In practice most voters had to fill out four ballots.[4] Voters in Kyiv received only two ballots, for the election of the mayor of Kyiv and the Kyiv City Council election.[4] In Poltava, Kropyvnytskyi, Kryvyi Rih, Kherson and Zhytomyr voters received an additional fifth ballot for candidates for the district councils in the city.[4]

Deputies of local councils will receive no compensation for their work.[4]

Non-voting areas

Due to the 2014 Russian annexation of Crimea, no elections in the Autonomous Republic of Crimea were held.[1][nb 1] Loss of government control of parts of the Donetsk Oblast and Luhansk Oblast (to the self-proclaimed Donetsk People's Republic and Luhansk People's Republic) also means elections were not held in certain parts of these provinces.[1] There were also no elections for the Donetsk Oblast Council and Luhansk Oblast Council as their functions are currently being performed by civil–military administrations.[20]

Results


Summary of 2020 local elections - combined results of all oblast (province) councils' elections, raion (district) councils' elections in Donetsk' and Luhansk Oblast and the Kyiv City Council elections. Red and orange denote oblasts (and Kyiv as the city with special status) where pro-Ukrainian and pro-West parties got the most seats, blue and light blue denote oblasts where pro-Russian and euro-sceptical parties got the most seats. Green denotes oblasts where pro-Ukrainian/pro-West and pro-Russian/euro-sceptical parties got the same amount of seats.

Due to the new electoral system in which the elections were held voting officials and the NGO Committee of Voters of Ukraine warned that the official publication of the election results would probably take several days.[21][22]

Exit polls

Exit polls indicated that president Volodymyr Zelensky's party, Servant of the People, had suffered setbacks in Ukraine's major cities, including the capital Kyiv[nb 2]; it appeared that only in Zelensky's hometown[25] Kryvyi Rih Servant of the People won the election with a slight margin, although they lost the mayoral election (there).[26]

The overall picture emerging from the exit polls was that pro-European and pro-Russian parties had appeared to have made gains,[8] but that in Ukraine's mayor cities national parties had been beaten by local parties of individual city mayors.[10][26]

Election summary

According to the results as published by the Central Election Commission of Ukraine the highest number of seats in the election was won by Servant of the People with 17.59% of local deputies nominated in the election by this party.[6] Second place was for Fatherland with 12.39% of deputies and in third place was Opposition Platform — For Life with 11.75%.[6] For the Future gained 11.42% of the total number of seats, European Solidarity 10.73% and Our Land 5.13%.[6] In total 110 political parties received their representatives in local councils at various levels.[6] Some of these were won by the parties Svoboda with 2.61%, Ukrainian Strategy with 1.72%, Proposition 1,66% and Radical Party of Oleh Lyashko with 1.62%.[6] Almost half of all seats was won by parties that did not win seats in the 2019 Ukrainian parliamentary election.[27] According to calculations made by Sociological group "RATING" 49% of all voters voted for local parties/non-parliamentary parties.[28] Of the remaining voters 14.5% voted for Servant of the People, 13.7% for European Solidarity and 12.5% for Opposition Platform — For Life.[28]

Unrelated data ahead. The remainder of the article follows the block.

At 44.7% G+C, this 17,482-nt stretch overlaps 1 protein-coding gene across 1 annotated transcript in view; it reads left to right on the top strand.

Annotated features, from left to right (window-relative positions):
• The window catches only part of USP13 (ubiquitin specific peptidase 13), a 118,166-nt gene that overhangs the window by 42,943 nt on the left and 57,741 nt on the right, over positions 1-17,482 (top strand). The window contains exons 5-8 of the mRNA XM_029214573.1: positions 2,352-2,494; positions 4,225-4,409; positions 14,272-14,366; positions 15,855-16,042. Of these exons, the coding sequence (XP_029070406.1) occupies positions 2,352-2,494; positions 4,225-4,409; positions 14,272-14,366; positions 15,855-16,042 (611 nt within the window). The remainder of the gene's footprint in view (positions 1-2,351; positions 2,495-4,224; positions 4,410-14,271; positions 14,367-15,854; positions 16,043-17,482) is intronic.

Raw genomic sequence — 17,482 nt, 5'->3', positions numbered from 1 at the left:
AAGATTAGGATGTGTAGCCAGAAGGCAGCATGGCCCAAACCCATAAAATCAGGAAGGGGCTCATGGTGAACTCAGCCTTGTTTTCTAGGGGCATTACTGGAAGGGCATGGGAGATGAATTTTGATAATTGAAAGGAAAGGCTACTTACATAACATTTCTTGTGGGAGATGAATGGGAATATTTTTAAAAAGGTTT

Most mayors elected were independent candidates, 661 nonpartisan politicians were elected mayor of a village, town or city.[7] Of the remaining elected 733 mayors 30.74% of them were Servant of the People candidates, 12.43% represented For the Future, 7.24% Fatherland, 7.1% Opposition Platform — For Life, 6.15% Our Land, 5.6% European Solidarity, 3.83% Ukrainian Strategy and last came the party Trust with 3.14% (with its 23 mayors).[7] Non-parliamentary parties, primarily the strictly local parties of city mayors, successfully performed in Ukraine's major cities.[27] But in the elections of regional councils, parties represented in the Verkhovna Rada (Ukraine's parliament) still dominated.[27]

Servant of the People showed its best results in Central Ukraine in the north of the country, as well as in the historical regions Transcarpathia and Bukovina.[27] The results of the party in large cities and regional centers, in the regions of Galicia and in the Donbass were weaker.[27] However, the pro-presidential party will be represented in all regional councils, and in the absolute majority of local councils in all regions of the country.[27] European Solidarity did well in West and central Ukraine.[27] Opposition Platform — For Life did well in South and Eastern Ukraine, although the local parties of city mayors (in particular in Odessa, Mykolaiv and Sloviansk) cost them support compared with its predecessor Opposition Bloc in the 2015 Ukrainian local elections.[27][29] Fatherland showed its best results in Central and Northern Ukraine, as well as in a number of western regions.[27] For the Future expectedly won the elections in Volyn Oblast, and also led its deputies to a number of regional councils in Ukraine's western and central regions.[27] Proposition successfully performed only where it was represented by the current mayors of cities - in Dnipro, Zhytomyr and Mykolaiv.[27] The same can be said for Svoboda, which won victory in cities where it had acting mayors, but compared with the 2015 local elections the party's electoral influence this time was limited to Western Ukraine.[27] The parliamentary party Voice had some local success, having led its factions to the Lviv Oblast Council, to the city councils of Kyiv, Lviv, Cherkasy, a number of other city councils, including even in the Donbass.[27]